Photojournalism about natural disasters has always served a political purpose, which is why authoritarian governments censor it as much as anything else. US coverage of foreign disasters has at least two themes: first, demonstrating our magnanimity and the wealth; second, suggesting that authoritarian governments are incapable of helping their own people. Frankly, I’ve always liked the second half of this story: it’s good to be reminded that democracy, though not perfect, still works better than non-democratic regimes. Apologists for dictatorship rely on the conventional wisdom that dictators are more efficient than democracies. That overlaps with other hierarchies as well and so it seems natural to think that you can make the trains run on time by keeping decisions in the executive suite.
So it is that I don’t mind seeing Myanmar exposed for what it is, a brutal, incompetent regime whose only priority is holding on to power. When coupled with the many reports of that government’s control–and theft-of international relief, photographs such as this one speak volumes:
The government is not in sight, and people seem to be making do with whatever they were able to scrounge or share. The New York Times caption included the report that “Nearly one week after a devastating cyclone, supplies into the country were still being delayed and aid experts were being turned back as they arrived at the airport.” Look again at the one pan of food, then at the children waiting to be fed, and do the math. There is not going to be enough to go around.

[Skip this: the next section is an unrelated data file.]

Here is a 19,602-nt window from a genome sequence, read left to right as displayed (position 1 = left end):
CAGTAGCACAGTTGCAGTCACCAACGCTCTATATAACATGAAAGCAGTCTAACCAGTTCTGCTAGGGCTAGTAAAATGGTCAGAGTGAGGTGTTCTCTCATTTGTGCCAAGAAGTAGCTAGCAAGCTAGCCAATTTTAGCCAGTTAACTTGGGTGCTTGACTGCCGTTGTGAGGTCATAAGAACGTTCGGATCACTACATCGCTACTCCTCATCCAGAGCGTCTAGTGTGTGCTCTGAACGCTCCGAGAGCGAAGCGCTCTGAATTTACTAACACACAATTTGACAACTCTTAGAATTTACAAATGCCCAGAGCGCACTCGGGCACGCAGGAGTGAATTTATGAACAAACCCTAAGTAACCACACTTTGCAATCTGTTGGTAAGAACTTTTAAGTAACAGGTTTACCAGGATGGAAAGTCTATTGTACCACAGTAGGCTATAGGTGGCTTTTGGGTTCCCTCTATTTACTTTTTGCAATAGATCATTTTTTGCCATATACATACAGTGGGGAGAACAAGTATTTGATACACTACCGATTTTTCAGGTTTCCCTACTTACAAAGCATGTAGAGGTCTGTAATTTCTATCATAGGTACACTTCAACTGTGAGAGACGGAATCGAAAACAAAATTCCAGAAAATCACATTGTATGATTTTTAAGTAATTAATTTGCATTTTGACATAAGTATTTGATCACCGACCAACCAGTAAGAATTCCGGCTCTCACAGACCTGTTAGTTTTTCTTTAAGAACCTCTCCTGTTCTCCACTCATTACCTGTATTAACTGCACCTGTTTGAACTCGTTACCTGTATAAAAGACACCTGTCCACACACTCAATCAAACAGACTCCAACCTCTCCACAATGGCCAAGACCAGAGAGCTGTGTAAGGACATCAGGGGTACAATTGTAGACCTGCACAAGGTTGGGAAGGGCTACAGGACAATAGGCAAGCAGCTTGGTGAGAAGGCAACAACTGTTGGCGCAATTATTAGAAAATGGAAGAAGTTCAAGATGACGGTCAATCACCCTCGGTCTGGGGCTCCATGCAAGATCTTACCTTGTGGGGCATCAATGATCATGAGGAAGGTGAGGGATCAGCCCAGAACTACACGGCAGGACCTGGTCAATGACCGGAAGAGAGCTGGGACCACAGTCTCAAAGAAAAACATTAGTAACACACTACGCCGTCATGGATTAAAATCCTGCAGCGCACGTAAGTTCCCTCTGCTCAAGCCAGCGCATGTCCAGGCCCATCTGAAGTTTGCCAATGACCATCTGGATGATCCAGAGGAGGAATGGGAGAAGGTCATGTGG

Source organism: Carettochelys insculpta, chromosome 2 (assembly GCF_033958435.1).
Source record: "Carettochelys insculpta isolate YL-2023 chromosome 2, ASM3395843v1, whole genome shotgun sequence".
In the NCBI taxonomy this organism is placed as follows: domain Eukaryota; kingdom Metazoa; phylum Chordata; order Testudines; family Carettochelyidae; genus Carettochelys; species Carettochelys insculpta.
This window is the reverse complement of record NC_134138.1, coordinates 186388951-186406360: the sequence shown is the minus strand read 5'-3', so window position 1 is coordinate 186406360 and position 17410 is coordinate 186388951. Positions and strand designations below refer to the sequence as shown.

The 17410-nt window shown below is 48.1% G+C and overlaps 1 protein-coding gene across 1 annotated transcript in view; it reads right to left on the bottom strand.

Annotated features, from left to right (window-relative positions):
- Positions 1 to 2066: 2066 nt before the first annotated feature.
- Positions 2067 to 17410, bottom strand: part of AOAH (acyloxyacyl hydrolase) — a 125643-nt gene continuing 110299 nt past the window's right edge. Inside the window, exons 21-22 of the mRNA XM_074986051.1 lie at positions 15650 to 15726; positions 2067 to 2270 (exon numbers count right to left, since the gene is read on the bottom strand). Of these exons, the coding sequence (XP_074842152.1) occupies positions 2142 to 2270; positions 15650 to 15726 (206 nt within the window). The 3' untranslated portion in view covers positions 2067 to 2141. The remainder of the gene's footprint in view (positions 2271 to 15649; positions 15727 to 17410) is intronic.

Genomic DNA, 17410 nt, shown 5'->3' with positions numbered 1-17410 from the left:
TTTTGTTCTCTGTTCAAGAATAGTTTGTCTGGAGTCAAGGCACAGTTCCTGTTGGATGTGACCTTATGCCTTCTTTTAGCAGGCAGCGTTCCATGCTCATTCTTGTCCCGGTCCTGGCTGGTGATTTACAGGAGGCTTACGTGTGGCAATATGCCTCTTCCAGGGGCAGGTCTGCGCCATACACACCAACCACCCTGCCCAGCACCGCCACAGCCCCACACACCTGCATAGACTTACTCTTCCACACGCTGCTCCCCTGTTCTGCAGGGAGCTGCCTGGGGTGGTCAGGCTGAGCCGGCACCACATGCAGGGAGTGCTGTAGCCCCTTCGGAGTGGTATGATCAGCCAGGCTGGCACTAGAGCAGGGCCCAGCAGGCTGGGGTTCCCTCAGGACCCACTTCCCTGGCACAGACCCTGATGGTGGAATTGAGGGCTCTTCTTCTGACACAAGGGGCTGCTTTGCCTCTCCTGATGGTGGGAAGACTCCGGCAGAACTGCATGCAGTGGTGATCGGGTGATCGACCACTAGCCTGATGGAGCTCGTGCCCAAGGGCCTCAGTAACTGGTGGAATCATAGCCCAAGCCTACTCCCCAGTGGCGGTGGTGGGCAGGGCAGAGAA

Because of my commitment to democracy, I don’t mind this political message being added to the reportage. For that very reason, however, coverage of the earthquake in China should be seen as a genuine challenge to American complacency. Despite staggering levels of destruction and enormous difficulties due to terrain, weather, the remoteness of the region, and wreaked infrastructure, the response of the Chinese governments at all levels has been superb. From local first responders to mobilization of medical personnel on a large scale to sending in 100,000 troops, the scale, coordination, and competence has been obvious. In addition, you might also note the high levels of modernization and affluence. The heavy equipment, medical supplies, temporary shelters, equipment, clothing, and more are first rate.
There are dozens of photographs supporting this story, including this one:
Civilians are being helped around a mechanical hoe that is being used to clear a mountain road. That late model Volvo probably wasn’t airlifted in. As the refugees are helped out, fully laden and unarmed troops march in to the disaster area. People seem to know what they are doing.
Initial coverage in the US included criticism of Chinese restrictions on media coverage. When those restrictions were quickly ignored by the Chinese themselves and then lifted by the government, the criticism ended for the simple reason that there was nothing left to fault.
And so we get to Katrina. Although the response to that disaster may have been better than that of the despot in Myanmar, it nonetheless was terrible. Nor could the US claim that it was in a remote region or that vital infrastructure had been destroyed–Interstate highways went right to the door and the port remained open. So let’s take a moment to recall how things looked on the fourth day after the flood:
And the food? Peanut butter sandwiches:
And the troops?
None of this is the full story. There were differences that have not been mentioned. Visual evidence, like any evidence, should treated with some skepticism. But, still. US or China: which scene looks more like a third world society–and a third world government?
Photographs by Chumsak Kanoknan/Getty Images; Du Bin/New York Times; Eric Gay/Associated Press; James Nielson/AFP-Getty Images; Eric Gay/Associated Press.
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